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Engineering Jobs and MBA Programs in Washington
Engineering managers can find many career and educational opportunities in Washington. The job pool for engineering managers in Washington is growing and currently sits at 4,620. A 15 percent bump in the number of jobs is projected to put the figure at 5,400 by 2016. This exceeds the national growth trend for engineering managers. National projections show a rise of just six percent over the next 10 years. Engineering managers plan, direct, or coordinate activities in such fields as architecture and engineering or research and development in these fields.
The income for engineering managers is $59 per hour or $122,000 per year on average in Washington. Nationally, their income is $58 hourly or $120,000 per year on average.
Home to 6,664,195 people, Washington, known as Evergreen State, has grown by 13.1 percent in the last 10 years. The state capital is Olympia. In 2008, the total number of jobs was 4,012,270 and the average annual income in Washington was $42,747, which is up from $41,919 the previous year. In Washington, the unemployment rate went up by 3.5 percentage points to 8.9 percent in 2009 from the previous year. The number of residents with a college degree is 27.7 percent, which is under the national average.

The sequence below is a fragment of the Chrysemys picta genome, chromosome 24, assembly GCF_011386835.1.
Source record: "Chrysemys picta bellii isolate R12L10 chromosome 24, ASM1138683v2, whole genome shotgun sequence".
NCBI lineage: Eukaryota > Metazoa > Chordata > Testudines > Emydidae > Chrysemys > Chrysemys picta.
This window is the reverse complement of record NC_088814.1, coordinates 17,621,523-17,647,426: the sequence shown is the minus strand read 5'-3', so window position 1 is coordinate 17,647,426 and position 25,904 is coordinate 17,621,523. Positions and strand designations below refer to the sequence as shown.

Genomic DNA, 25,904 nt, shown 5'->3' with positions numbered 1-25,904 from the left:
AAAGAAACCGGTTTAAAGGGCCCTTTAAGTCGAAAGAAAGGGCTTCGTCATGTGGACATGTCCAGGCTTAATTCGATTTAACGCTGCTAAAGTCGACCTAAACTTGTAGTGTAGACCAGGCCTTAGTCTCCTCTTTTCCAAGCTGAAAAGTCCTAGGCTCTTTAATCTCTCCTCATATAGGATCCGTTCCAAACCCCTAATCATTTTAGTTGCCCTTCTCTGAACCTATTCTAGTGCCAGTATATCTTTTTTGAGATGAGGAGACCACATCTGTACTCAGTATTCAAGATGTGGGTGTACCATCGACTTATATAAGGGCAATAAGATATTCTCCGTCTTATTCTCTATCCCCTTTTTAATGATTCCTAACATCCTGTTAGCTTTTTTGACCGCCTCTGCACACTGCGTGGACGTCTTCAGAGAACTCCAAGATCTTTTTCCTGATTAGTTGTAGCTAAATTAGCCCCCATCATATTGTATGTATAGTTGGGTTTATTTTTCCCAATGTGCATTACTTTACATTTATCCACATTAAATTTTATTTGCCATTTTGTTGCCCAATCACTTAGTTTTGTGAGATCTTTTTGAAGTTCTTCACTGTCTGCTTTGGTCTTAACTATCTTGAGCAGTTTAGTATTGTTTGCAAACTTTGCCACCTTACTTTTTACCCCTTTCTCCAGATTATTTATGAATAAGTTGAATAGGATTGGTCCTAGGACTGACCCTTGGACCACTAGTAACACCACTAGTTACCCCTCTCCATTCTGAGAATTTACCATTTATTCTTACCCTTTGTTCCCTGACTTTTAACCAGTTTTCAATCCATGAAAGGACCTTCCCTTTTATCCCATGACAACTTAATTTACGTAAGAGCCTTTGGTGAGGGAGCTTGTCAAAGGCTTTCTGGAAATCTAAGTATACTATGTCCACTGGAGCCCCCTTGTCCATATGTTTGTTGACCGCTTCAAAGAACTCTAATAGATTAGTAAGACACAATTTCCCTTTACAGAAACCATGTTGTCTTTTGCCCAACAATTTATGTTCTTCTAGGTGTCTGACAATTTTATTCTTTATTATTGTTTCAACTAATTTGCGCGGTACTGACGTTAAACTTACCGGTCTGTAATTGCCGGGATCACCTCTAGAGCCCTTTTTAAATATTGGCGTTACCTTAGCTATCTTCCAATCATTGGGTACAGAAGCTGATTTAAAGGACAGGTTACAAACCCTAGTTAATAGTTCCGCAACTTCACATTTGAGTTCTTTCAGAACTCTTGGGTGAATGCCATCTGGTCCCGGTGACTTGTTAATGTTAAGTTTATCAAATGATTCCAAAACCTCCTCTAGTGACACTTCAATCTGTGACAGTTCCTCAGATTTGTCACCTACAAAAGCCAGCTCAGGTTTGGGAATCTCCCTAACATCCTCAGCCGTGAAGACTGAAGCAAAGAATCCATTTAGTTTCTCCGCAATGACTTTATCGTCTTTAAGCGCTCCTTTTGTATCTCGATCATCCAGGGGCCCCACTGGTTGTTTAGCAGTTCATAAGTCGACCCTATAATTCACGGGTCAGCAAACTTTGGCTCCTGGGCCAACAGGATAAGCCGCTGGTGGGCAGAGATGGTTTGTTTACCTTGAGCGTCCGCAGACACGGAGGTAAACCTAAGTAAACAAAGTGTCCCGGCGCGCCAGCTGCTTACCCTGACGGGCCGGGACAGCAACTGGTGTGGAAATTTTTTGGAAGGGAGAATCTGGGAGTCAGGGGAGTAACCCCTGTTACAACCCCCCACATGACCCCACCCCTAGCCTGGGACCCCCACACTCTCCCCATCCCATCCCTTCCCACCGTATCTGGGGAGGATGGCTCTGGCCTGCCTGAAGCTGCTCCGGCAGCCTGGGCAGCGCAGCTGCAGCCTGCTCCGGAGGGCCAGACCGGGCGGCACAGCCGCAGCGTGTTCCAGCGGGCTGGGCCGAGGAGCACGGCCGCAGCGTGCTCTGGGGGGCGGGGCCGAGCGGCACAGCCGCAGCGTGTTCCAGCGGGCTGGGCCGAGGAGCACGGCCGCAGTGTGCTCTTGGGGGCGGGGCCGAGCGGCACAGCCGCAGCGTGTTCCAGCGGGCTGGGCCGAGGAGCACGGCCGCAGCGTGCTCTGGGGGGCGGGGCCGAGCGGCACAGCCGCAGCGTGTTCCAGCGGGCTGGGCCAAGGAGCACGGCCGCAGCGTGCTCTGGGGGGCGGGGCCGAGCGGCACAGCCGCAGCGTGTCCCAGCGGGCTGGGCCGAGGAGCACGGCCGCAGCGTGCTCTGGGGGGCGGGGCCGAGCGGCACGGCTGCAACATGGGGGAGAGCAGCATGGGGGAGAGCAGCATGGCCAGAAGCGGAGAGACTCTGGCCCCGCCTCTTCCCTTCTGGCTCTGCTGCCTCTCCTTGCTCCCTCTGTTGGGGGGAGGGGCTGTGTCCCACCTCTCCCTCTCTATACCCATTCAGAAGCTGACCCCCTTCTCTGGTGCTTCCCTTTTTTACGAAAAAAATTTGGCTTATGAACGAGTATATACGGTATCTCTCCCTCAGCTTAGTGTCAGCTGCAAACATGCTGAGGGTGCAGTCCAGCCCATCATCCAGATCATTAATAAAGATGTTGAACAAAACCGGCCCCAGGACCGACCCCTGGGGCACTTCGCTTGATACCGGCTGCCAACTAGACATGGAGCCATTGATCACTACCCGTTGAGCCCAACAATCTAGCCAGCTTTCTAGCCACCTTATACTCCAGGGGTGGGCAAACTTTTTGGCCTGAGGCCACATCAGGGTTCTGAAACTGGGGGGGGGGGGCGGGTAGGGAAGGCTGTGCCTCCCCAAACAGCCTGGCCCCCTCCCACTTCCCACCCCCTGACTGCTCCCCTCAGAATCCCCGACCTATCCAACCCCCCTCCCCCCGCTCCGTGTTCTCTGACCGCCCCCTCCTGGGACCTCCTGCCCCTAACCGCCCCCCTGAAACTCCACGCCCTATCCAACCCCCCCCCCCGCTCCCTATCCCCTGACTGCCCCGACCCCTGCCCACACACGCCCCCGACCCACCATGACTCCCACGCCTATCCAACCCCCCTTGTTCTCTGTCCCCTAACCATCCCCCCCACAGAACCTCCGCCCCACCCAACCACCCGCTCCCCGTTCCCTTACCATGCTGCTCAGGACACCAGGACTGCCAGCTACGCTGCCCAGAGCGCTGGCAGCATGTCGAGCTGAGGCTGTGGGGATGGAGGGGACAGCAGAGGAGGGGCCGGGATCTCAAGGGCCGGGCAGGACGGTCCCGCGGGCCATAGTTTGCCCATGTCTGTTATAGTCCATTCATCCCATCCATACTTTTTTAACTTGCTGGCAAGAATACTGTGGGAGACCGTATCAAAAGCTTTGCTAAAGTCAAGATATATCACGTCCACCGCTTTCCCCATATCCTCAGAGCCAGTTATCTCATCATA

The top employing fields in Washington include software publishers, offices of dentists, monorail system manufacturing and refrigerated warehousing.
One of the many things Washington is known for, Everett is the site of the world's largest building, Boeing's final assembly plant. Washington has many unique characteristics, but one fun fact in particular is the state of Washington is the only state to be named after a United States president.
Engineering managers plan, direct, or coordinate activities in such fields as architecture and engineering or research and development in these fields.
While working, they recruit employees and evaluate their work, as well as oversee the development and maintenance of staff. Also, they talk with management and marketing staff to consider project specifications.
They are required to respond to the actions of others and coordinate activities with them and write well.
Engineering managers must be able to read and understand documents and reports. They should also have the ability to articulate ideas and problems.
In order to be successful in the workplace, engineering managers must have exceptional integrity and be reliable.